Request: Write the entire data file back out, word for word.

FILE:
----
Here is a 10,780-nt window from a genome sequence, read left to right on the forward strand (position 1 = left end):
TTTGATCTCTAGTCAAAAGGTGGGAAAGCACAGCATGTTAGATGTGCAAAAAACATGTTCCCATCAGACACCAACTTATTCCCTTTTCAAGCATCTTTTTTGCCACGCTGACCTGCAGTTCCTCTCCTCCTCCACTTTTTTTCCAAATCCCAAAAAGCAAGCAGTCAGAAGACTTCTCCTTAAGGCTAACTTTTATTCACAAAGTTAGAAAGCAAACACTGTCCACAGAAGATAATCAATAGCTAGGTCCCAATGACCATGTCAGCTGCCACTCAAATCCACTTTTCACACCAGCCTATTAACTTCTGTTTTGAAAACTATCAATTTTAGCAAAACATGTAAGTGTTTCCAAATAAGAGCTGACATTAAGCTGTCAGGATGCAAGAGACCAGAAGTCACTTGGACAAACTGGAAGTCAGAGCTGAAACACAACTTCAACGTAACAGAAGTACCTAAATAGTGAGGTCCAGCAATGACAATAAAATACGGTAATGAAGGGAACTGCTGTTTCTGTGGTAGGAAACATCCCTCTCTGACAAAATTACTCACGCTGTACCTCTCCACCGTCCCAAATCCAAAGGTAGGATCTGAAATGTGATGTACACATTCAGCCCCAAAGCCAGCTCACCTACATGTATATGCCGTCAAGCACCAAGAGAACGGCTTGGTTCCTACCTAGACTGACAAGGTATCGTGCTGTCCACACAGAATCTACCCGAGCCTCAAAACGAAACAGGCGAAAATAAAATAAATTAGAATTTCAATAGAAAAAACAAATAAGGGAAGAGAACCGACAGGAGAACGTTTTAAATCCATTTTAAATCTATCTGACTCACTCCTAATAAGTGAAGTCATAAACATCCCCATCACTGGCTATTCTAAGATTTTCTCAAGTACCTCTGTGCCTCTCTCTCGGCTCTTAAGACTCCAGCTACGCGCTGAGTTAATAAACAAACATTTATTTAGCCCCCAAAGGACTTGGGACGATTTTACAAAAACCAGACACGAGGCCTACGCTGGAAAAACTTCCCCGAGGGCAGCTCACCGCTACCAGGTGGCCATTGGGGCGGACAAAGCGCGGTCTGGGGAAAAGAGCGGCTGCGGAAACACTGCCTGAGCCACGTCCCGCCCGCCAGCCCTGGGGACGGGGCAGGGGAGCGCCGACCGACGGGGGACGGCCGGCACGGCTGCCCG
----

Here is a 10,780-nt window from a genome sequence, read left to right on the forward strand (position 1 = left end):
TTTGATCTCTAGTCAAAAGGTGGGAAAGCACAGCATGTTAGATGTGCAAAAAACATGTTCCCATCAGACACCAACTTATTCCCTTTTCAAGCATCTTTTTTGCCACGCTGACCTGCAGTTCCTCTCCTCCTCCACTTTTTTTCCAAATCCCAAAAAGCAAGCAGTCAGAAGACTTCTCCTTAAGGCTAACTTTTATTCACAAAGTTAGAAAGCAAACACTGTCCACAGAAGATAATCAATAGCTAGGTCCCAATGACCATGTCAGCTGCCACTCAAATCCACTTTTCACACCAGCCTATTAACTTCTGTTTTGAAAACTATCAATTTTAGCAAAACATGTAAGTGTTTCCAAATAAGAGCTGACATTAAGCTGTCAGGATGCAAGAGACCAGAAGTCACTTGGACAAACTGGAAGTCAGAGCTGAAACACAACTTCAACGTAACAGAAGTACCTAAATAGTGAGGTCCAGCAATGACAATAAAATACGGTAATGAAGGGAACTGCTGTTTCTGTGGTAGGAAACATCCCTCTCTGACAAAATTACTCACGCTGTACCTCTCCACCGTCCCAAATCCAAAGGTAGGATCTGAAATGTGATGTACACATTCAGCCCCAAAGCCAGCTCACCTACATGTATATGCCGTCAAGCACCAAGAGAACGGCTTGGTTCCTACCTAGACTGACAAGGTATCGTGCTGTCCACACAGAATCTACCCGAGCCTCAAAACGAAACAGGCGAAAATAAAATAAATTAGAATTTCAATAGAAAAAACAAATAAGGGAAGAGAACCGACAGGAGAACGTTTTAAATCCATTTTAAATCTATCTGACTCACTCCTAATAAGTGAAGTCATAAACATCCCCATCACTGGCTATTCTAAGATTTTCTCAAGTACCTCTGTGCCTCTCTCTCGGCTCTTAAGACTCCAGCTACGCGCTGAGTTAATAAACAAACATTTATTTAGCCCCCAAAGGACTTGGGACGATTTTACAAAAACCAGACACGAGGCCTACGCTGGAAAAACTTCCCCGAGGGCAGCTCACCGCTACCAGGTGGCCATTGGGGCGGACAAAGCGCGGTCTGGGGAAAAGAGCGGCTGCGGAAACACTGCCTGAGCCACGTCCCGCCCGCCAGCCCTGGGGACGGGGCAGGGGAGCGCCGACCGACGGGGGACGGCCGGCACGGCTGCCCG